We’ve done a lot in machine learning and deep learning for industrial assets and processes. And to be honest the fundamental challenge, mostly, is that you don’t get a good dataset. Getting data out of industrial processes is not a simple thing. All you’re trying to do is take all of that non-stop sensor data coming out of the machines and trying to get deeper insights into that data. 

So I would say there’s not a lot of bias in trying to make a prediction about asset monitoring and optimisation. There’s not a lot of bias in trying to figure out what’s happening in the machine.

Where does the responsibility lie? 

The panel also raised the question of who is responsible for the outcomes of AI applications when things go wrong? How is that responsibility managed? Can we ever place blame on the machine? 

Both Guersenzvaig and King agreed that industry can do more to improve transparency around the development of these systems, particularly the technology industry. Whilst King said the tech industry “could do itself a great favour” by being more transparent, Guersenzvaig actually argued for a more aggressive approach. He said: 

I think they should open up. I think they should give up their trade secrets. Or make their algorithms highly explanatory. Otherwise, when we get to issues like health, education, social welfare - we cannot trust companies to do that in black boxes.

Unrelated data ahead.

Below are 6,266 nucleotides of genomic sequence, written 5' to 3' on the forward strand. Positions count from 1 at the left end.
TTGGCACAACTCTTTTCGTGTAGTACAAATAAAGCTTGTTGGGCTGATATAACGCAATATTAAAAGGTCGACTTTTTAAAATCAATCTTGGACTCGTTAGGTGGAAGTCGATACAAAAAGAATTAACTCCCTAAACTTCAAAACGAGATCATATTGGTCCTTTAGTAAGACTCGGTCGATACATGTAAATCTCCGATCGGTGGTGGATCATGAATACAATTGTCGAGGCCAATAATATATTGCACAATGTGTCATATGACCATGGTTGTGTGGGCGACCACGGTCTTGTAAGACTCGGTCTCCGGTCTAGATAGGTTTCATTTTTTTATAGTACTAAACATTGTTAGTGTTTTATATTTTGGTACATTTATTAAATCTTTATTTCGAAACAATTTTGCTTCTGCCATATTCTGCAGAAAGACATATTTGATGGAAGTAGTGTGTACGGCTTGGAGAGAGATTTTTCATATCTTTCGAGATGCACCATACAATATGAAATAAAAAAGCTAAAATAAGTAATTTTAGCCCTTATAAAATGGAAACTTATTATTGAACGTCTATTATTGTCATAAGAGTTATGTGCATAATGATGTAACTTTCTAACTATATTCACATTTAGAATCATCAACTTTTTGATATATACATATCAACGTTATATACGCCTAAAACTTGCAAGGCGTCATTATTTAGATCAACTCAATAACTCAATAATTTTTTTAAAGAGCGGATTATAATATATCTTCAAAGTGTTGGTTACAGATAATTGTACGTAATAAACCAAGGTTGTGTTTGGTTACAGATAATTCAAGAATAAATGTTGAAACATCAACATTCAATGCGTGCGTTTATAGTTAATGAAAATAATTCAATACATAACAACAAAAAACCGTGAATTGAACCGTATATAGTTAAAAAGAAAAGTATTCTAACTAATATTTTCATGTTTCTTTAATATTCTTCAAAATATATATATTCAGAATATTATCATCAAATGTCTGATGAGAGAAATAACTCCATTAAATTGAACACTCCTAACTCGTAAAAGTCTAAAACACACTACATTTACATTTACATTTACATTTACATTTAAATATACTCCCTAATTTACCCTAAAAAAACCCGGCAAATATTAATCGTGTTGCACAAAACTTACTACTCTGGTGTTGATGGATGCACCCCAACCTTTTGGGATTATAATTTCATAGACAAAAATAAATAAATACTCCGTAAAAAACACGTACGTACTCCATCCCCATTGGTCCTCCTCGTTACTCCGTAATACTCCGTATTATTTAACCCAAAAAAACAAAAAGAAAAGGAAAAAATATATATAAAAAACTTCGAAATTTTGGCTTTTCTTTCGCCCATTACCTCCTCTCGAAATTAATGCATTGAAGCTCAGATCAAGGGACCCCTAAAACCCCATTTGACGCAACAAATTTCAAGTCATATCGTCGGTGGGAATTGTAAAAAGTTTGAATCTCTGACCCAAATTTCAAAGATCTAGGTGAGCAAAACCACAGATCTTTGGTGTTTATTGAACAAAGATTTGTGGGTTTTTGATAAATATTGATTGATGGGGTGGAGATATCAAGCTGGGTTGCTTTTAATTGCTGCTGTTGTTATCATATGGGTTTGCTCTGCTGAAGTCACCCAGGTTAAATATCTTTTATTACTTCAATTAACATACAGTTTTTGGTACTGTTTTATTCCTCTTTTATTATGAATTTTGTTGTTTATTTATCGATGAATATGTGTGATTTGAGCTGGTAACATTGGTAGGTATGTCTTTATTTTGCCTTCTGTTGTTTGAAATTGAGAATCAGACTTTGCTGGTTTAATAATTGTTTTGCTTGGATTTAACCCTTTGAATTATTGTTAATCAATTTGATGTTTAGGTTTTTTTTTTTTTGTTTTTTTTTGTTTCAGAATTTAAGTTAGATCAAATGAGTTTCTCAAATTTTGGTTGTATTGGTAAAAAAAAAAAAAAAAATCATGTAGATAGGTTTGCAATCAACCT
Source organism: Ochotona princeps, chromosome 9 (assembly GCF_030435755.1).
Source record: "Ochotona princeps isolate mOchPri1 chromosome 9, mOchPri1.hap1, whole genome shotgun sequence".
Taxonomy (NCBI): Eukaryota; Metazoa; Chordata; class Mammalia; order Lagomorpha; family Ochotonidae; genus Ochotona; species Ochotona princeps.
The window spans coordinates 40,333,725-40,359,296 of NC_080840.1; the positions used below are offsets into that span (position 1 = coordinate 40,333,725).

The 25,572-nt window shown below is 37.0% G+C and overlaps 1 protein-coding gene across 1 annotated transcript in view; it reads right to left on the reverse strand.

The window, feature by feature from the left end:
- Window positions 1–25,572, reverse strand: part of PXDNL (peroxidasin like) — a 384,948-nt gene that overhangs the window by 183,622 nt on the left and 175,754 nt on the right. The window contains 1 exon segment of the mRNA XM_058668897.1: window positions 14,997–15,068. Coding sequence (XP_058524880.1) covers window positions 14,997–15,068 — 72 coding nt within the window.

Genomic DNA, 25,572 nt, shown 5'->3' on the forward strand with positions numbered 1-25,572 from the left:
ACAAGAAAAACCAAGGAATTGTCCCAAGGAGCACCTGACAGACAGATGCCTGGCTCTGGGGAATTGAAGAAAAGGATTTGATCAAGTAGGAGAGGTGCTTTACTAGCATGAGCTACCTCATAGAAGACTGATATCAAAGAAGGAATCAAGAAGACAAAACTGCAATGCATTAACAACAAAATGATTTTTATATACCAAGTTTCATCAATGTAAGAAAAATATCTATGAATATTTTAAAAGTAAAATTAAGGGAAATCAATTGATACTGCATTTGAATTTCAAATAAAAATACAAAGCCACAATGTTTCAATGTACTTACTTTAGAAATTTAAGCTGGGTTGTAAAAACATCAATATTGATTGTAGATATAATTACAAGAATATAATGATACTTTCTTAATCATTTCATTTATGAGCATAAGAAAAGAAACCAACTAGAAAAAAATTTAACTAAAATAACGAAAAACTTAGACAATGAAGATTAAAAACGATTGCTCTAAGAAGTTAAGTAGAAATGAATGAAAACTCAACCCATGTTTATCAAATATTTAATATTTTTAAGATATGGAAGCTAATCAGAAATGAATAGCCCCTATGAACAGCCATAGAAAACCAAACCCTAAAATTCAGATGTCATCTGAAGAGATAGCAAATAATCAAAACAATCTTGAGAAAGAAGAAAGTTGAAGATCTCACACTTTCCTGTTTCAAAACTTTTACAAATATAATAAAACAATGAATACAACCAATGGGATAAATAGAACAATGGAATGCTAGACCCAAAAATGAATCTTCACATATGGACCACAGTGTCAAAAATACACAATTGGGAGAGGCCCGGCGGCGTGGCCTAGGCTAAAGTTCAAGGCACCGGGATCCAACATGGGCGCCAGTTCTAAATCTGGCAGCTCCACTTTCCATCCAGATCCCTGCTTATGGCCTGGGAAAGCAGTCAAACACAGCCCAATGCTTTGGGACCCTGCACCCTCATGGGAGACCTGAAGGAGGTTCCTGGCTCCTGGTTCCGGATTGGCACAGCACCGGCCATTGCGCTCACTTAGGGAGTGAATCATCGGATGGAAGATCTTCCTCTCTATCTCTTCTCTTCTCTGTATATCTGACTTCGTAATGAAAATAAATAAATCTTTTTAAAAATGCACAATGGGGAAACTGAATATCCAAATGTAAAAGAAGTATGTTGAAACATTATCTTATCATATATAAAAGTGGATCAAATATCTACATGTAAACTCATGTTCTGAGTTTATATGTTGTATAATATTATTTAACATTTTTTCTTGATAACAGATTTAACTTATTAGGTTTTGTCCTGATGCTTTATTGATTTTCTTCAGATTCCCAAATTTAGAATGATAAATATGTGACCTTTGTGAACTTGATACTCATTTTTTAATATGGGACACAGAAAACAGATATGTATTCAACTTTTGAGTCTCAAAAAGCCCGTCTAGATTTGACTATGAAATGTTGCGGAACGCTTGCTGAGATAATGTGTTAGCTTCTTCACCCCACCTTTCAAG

However, Guersenzvaig added that the point around responsibility doesn’t necessarily have to be too complicated, given that trust in systems and who to point the finger at when things go wrong has been a well explored path in engineering in recent decades. He said: 

This is not a new problem. In engineering we have been talking about this for many years and it’s called the problem of many hands. It shouldn’t necessarily be a very different issue to when a plane goes down. You have several contractors and companies working together for a plane and we can allocate responsibility when things go south. Judges and regulating agencies can often tell when things go wrong and who should be held responsible. 

The problem with AI is that some vendors are using data that was bought from someone else, who bought it from someone else. They cannot trace the data. That brings a new ethical issue. 

But what we should do is retain responsibility on the human side. We should never allow a machine to be held responsible for anything, because then we would be surrendering responsibility. That would be a dangerous thing.

Companies behaving poorly

However, Michael Godoy, Program Director, Telemedicine and Scalable Therapeutics, University of California, said that companies still don’t understand that behaving responsibly when using AI will build trust with customers. Godoy said that companies are not being transparent enough, citing US retailer Target as an example.